Any reverse engineering will begin with desoldering the chip. This is easy enough, with the real trick being getting it working again outside whatever system it was removed from. For this, [Ramtin] built his own PCIe card with a ZIF socket. This socket was custom-made, but the good news is you can buy one from ITEAD. Yes, it is expensive — that’s what you get with a custom-made ZIF socket.

With the chip extracted, a custom PCIe card, and a bit of work with the NVMe implementation for Linux, [Ramtin] had just about everything working. Eventually, he was able to dump the entire file system on the chip, allowing anyone to theoretically back up the data on their iPhone or MacBook Air. Of course, and especially for the iPhone, this data is encrypted. It’s not possible to clone an iPhone using this method, but it is a remarkably deep dive into the hardware that makes our storage tick.”

Clearly the Best Way to Organize SMD Parts

Have some plexiglas (acrylic) leftovers lying around? Well, they could be put to good use in making this SMD organizer. It comes in handy if you deal with a lot of SMD components in your work. No longer will you waste your time trying to find a 15K 1206 resistor, or that BAS85 diode… or any other component you can think of soldering on the PCB. The basic idea is fairly straightforword, which helped keep this short.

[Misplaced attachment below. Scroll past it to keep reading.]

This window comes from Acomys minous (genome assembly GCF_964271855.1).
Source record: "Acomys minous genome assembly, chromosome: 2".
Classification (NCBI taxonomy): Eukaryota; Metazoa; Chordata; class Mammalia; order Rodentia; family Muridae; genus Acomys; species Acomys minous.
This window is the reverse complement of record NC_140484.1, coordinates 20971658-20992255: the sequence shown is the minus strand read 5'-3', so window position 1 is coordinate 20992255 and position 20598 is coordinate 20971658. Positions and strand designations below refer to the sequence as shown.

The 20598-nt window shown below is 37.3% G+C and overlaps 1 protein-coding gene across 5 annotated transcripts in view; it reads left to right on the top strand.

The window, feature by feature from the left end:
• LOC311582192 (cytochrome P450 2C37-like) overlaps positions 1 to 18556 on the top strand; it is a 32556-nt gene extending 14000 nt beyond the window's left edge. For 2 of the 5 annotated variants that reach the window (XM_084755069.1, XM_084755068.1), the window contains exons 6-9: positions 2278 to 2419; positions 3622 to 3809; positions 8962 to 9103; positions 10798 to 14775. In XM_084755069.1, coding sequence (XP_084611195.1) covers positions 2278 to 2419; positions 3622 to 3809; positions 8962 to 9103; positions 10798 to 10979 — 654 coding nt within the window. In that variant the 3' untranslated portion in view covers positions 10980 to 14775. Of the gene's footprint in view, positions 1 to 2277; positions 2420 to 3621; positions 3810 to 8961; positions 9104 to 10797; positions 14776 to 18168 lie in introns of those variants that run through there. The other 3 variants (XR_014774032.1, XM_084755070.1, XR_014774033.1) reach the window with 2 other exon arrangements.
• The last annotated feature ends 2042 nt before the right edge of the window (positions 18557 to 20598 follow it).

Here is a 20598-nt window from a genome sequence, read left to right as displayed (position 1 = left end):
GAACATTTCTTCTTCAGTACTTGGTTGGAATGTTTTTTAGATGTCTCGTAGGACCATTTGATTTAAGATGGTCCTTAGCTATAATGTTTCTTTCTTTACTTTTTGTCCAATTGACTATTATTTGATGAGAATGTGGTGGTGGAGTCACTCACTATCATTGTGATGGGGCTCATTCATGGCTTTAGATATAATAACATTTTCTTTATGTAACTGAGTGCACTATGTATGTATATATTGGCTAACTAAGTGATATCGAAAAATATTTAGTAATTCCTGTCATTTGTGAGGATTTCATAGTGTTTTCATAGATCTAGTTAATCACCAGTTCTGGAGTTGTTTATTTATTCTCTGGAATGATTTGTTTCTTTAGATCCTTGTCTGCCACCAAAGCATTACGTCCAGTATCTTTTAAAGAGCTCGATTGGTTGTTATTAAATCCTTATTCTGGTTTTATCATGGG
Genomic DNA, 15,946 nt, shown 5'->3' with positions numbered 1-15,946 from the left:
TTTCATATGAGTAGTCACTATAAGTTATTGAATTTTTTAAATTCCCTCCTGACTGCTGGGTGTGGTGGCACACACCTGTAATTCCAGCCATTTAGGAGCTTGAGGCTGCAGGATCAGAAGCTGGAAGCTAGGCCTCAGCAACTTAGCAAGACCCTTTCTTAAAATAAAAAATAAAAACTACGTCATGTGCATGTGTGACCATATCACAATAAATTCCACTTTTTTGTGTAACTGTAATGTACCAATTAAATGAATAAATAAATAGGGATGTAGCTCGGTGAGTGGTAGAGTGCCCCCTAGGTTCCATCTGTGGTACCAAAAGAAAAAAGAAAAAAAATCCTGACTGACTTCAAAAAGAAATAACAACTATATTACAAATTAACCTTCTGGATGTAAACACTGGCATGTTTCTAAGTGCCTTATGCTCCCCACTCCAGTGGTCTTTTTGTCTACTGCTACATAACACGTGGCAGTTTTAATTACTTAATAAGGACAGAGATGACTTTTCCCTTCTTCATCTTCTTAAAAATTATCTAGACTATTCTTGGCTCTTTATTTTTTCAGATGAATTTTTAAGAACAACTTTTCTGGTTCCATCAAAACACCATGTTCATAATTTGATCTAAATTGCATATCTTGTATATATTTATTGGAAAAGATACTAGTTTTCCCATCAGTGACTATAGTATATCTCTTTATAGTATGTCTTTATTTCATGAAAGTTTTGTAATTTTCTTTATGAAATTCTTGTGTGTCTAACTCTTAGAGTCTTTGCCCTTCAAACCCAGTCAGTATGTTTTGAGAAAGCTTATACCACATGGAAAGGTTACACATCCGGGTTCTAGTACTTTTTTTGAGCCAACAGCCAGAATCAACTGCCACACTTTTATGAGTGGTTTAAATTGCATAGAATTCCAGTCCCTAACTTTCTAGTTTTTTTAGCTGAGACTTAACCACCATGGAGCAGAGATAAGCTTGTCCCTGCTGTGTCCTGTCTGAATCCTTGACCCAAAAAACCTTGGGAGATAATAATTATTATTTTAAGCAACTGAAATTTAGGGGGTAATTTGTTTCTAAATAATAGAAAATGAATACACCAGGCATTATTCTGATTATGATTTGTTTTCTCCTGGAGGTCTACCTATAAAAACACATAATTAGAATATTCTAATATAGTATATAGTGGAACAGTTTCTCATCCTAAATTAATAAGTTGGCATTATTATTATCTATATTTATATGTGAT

2SMD resistors are packed in thick paper tapes that don’t bend easily, and thus need larger containers than other components, which are packed mainly in flexible PE tapes. The first version of this organizer was built with a 96mm diameter space for resistors and 63mm diameter for other components, but it seems that there is no need for such large compartments. If I were to make it again, I would probably scale everything down to about 80% of it’s current size.

The best way to join all plexiglass parts is to use four M4 threaded rods. There is also a 1.5mm steel rod which holds SMD tape ends in place and helps to un-stick the transparent tape which covers the components. At the top of the organizer there is a notch for paper, used for components labels. Most SMD components are packed in 8mm wide tapes, making the optimal compartment width 10mm. It is not easy to cut the 10mm thick acrylic and get a neat edge – instead, you could use more layers of thin sheets to make the spacers. Using 5mm acrylic you can combine more layers for any width of tape, which contains wider components, like SMD integrated circuits. The only thing that you have to be careful about, is to keep the distance between the thin steel rod and acrylic, which is marked as “2-4mm” on the drawing. It is good if this space is just a few tenths of a millimeter wider than the thickness of SMD tapes.

smd_orthoThe CorelDraw file that can be used for laser cutting the acrylic parts, is available for download. If you scale the profiles, don’t forget to readjust the hole diameters and some other dimensions which have to remain intact. If you have 5mm acrylic pieces, you should probably use two layers of acrylic for every tape (red parts on the drawing). The barrier layers would be made of thin acrylic — for instance 2mm (the blue parts). Edge layers (green) are once again 5mm thick, and there are also the end pieces (yellow), glued to the previous borders and used to “round up” the whole construction and to protect your hands from the threaded rods and nuts.

While you’re building this for your bench, make a vacuum picking tool for SMDs out of a dispensing syringe with a thick needle. It’s a common trick for hackers to use an aquarium air pump, just turn the compressor unit by 180°, so that it creates vacuum instead of blowing the air outside. This process is described by R&TPreppers in the video below.